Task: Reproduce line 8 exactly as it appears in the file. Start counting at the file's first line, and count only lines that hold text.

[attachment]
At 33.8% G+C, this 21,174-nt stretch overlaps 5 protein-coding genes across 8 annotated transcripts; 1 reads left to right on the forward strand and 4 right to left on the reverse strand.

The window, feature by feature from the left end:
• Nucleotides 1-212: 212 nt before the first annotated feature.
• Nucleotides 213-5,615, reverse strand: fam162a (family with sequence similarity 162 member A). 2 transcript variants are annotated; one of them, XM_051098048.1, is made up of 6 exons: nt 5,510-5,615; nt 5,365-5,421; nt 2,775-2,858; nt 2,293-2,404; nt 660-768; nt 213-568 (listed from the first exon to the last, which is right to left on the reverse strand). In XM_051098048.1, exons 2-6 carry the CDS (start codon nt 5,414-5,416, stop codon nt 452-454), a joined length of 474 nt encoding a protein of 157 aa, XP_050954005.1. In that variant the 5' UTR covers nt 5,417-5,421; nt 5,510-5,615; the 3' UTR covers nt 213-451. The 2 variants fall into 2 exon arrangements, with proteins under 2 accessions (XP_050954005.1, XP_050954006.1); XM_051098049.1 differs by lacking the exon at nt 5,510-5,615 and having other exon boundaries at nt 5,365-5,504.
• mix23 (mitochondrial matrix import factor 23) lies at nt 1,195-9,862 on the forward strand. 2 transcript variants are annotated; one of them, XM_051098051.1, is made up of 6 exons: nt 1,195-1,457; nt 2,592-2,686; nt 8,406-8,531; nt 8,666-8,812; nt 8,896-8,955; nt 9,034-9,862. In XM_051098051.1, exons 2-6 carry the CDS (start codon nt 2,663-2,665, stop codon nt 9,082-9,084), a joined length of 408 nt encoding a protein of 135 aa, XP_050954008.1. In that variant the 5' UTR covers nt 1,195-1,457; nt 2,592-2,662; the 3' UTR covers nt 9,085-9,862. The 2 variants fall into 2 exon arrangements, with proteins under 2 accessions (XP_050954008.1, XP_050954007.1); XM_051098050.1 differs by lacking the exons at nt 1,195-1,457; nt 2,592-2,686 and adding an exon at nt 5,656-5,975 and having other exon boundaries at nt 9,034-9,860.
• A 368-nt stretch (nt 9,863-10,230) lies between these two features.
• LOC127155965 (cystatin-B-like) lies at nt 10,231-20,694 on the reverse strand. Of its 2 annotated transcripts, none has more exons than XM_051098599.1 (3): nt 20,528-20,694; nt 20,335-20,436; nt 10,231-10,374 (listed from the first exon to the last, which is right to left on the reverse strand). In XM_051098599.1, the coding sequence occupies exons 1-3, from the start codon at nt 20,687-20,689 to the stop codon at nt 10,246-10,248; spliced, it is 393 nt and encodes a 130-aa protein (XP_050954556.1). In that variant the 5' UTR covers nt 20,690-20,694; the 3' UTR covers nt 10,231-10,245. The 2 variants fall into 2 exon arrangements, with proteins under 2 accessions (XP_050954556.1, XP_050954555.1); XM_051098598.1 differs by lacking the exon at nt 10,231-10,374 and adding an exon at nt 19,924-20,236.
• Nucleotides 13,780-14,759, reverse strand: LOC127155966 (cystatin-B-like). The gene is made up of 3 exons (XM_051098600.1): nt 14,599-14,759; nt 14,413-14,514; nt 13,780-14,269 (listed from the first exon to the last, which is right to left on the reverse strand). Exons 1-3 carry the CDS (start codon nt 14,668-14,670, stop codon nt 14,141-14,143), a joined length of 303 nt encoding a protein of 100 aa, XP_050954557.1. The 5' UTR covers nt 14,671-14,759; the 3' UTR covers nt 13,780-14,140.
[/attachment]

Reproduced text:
• Nucleotides 13,780-14,759, reverse strand: LOC127155966 (cystatin-B-like). The gene is made up of 3 exons (XM_051098600.1): nt 14,599-14,759; nt 14,413-14,514; nt 13,780-14,269 (listed from the first exon to the last, which is right to left on the reverse strand). Exons 1-3 carry the CDS (start codon nt 14,668-14,670, stop codon nt 14,141-14,143), a joined length of 303 nt encoding a protein of 100 aa, XP_050954557.1. The 5' UTR covers nt 14,671-14,759; the 3' UTR covers nt 13,780-14,140.